Ultimately, strong, but pragmatic believers in capitalism should support Sanders and his like. Not because the goal is socialism, but rather that socialist support triggers protective mechanisms that keep capitalism viable.

Posted in wrong thread earlier.
Nimatzo
iChihuaha
Sun Jun 28 09:24:39
Socialized insurances and even social democratic systems they have worked quite well. Yet still for economic inequality it has limits, we see the increase here in our neck of the woods, although not as big - It buys time by dampening.

Interestingly he actually has several on articles on Norway and the Nordic model. The gist of it being, there is no guarantee that our countries can hold this line. Something I think we agree on, there is a nordic exceptionalism with regards to culture and history that made this possible. The high degree of trust and conformism and low level of corruption etc. In Sweden that has unravelled further than in Denmark and Norway. It is, unfortunately, connected to immigration which is part of the equation that also keeps wages down.

With that said I think there is a lot with the way we have solved things here that are part of any bright future for any country.

In what ways do you see it acting as a dampener on the elites?

FYI One of the nice things with Turchin is that he engages with the posters on his blog who say useful things.
jergul
large member
Sun Jun 28 09:28:43
Nimi
The old fashioned way. The threat of revolution and being hung from lamp posts.
Nimatzo
iChihuaha
Sun Jun 28 10:05:00
Ah I see. Though part of this dynamic is that so called "counter-elites" producing counter-narratives and counter revolutions and civil war once things get bad enough. Sanders and Trump have emerged as different solutions to the same problems and both sides increasingly less motivated to make concessions and certain in the moral integrity of their positions.

I am not as optimistic, it feels like we are just doing the same shit over and over again expecting different results.
jergul
large member
Sun Jun 28 10:12:28
Nimi
My point is the scared straight. The cost of defusing a threat much smaller than the cost of facing it.

The same risk analysis that propelled regular people into the middle class. The elite were simply willing to share more for the sake of security and stability.

Part of that was against the backdrop of elites returning from service should to should with common folk and the bonds that creates.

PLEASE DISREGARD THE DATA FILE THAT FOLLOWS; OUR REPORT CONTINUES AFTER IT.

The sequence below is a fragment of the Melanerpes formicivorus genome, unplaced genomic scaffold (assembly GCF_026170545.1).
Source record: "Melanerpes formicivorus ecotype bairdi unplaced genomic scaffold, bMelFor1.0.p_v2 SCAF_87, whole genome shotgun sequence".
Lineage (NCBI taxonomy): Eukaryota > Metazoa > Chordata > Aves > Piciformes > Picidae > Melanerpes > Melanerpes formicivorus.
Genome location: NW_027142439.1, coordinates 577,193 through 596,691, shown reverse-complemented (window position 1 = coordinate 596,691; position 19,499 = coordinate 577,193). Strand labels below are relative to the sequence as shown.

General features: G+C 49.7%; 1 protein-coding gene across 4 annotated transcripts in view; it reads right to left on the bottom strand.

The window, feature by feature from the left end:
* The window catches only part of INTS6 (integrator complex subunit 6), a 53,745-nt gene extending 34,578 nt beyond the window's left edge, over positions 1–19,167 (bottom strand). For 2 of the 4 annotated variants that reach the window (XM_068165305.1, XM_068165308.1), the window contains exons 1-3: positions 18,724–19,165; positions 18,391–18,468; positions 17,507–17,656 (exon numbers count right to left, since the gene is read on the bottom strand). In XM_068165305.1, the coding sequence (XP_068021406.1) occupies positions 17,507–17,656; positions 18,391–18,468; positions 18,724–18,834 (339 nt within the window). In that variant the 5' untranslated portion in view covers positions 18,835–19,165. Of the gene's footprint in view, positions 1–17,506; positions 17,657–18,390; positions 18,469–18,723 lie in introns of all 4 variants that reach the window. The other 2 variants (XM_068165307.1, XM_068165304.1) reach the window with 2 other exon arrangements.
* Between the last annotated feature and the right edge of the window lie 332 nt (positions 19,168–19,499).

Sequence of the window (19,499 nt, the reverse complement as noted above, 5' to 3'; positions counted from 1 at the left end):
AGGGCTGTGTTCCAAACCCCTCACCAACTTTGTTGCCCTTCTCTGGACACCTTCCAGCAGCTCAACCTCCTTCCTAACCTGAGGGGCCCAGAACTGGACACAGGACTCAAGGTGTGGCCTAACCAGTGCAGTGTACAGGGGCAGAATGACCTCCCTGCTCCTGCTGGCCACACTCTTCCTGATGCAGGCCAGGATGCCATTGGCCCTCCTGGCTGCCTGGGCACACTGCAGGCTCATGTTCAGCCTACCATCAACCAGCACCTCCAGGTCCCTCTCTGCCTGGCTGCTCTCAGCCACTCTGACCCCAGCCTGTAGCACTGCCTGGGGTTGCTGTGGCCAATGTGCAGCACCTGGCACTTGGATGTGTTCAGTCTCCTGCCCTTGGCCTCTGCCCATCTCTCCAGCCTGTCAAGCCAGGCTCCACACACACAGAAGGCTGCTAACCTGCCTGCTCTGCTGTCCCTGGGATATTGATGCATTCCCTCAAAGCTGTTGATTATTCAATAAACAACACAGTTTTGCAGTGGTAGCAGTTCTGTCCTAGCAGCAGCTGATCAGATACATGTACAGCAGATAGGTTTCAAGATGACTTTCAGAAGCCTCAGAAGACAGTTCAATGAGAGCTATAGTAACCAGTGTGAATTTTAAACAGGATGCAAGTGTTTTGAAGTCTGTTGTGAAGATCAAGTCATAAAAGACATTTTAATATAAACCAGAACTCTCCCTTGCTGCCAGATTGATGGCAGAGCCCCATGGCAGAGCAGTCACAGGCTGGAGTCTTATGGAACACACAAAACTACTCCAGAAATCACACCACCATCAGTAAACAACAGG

But still. It gives grounds for hope and grounds to support socialism simply because it is a means to defuse otherwise extremely distabilizing infighting amongst the elite.
jergul
large member
Sun Jun 28 10:13:02
shoulder to shoulder*
Seb
Member
Sun Jun 28 15:53:25
Jergul:

I think the Trump phenomenon in the US is a terrible warning that the defusing mechanism is broken.

The republican elite that would normally tack to the centre happily went along with Trump and extremism in part because they have marched their support into a place so extreme they can't march them back without a populist grabbing their support.

Generally, yes, in democratic or at least more pluralistic systems the elite will bend (classical Whig like mentality) - the lessons drawn from the French Revolution - but in America the elite have developed an array of mechanisms to maximise their grip on power, but now find that their control over those mechanisms int he hands of people who don't get the broader strategy, and in fact mistake the tactics for the strategy.

Also, it's been going on so long that the elites may not recognise the danger they are in: they think it impossible, and/or have come to believe that their share of wealth is a point of moral principle never to be compromised, rather than "how much I've been able to get away with".

The US decidedly does not look to me like the kind of cold blooded rationalists are in a position to be able to make concessions over the structure of society and the economy in ways that defuse pressures. But I do hope I'm wrong on that.






jergul
large member
Sun Jun 28 16:31:27
Seb
Our sentiments are similar.

The point I was trying to make was that a theoretical, rational free market enthusiast would promote actively support socialism now because the spectre of the US economy reverting back to a pseudo feudal stage is by far the greater threat to capitalism.

I was in no manner suggesting that very many rational free market enthusiasts exist in the US.
Seb
Member
Mon Jun 29 01:21:08
Jergul:

To be honest I've seen the US over the last few years turn several friends from Economist reading centre right to full on socialists because life in the US has simply convinced them capitalism doesn't work.
jergul
large member
Mon Jun 29 02:57:37
Seb
Heh, that is actually the correct response. Just as becoming a fiscal conservative might be the correct response in a 1950s era labour lead Scandinavian social democracy. Moving to gravitate society towards the mean is not a bad idea.

On a side note. If we assume productivity is trending towards infinity, what mechanism do you think should regulate the distribution of wealth and income?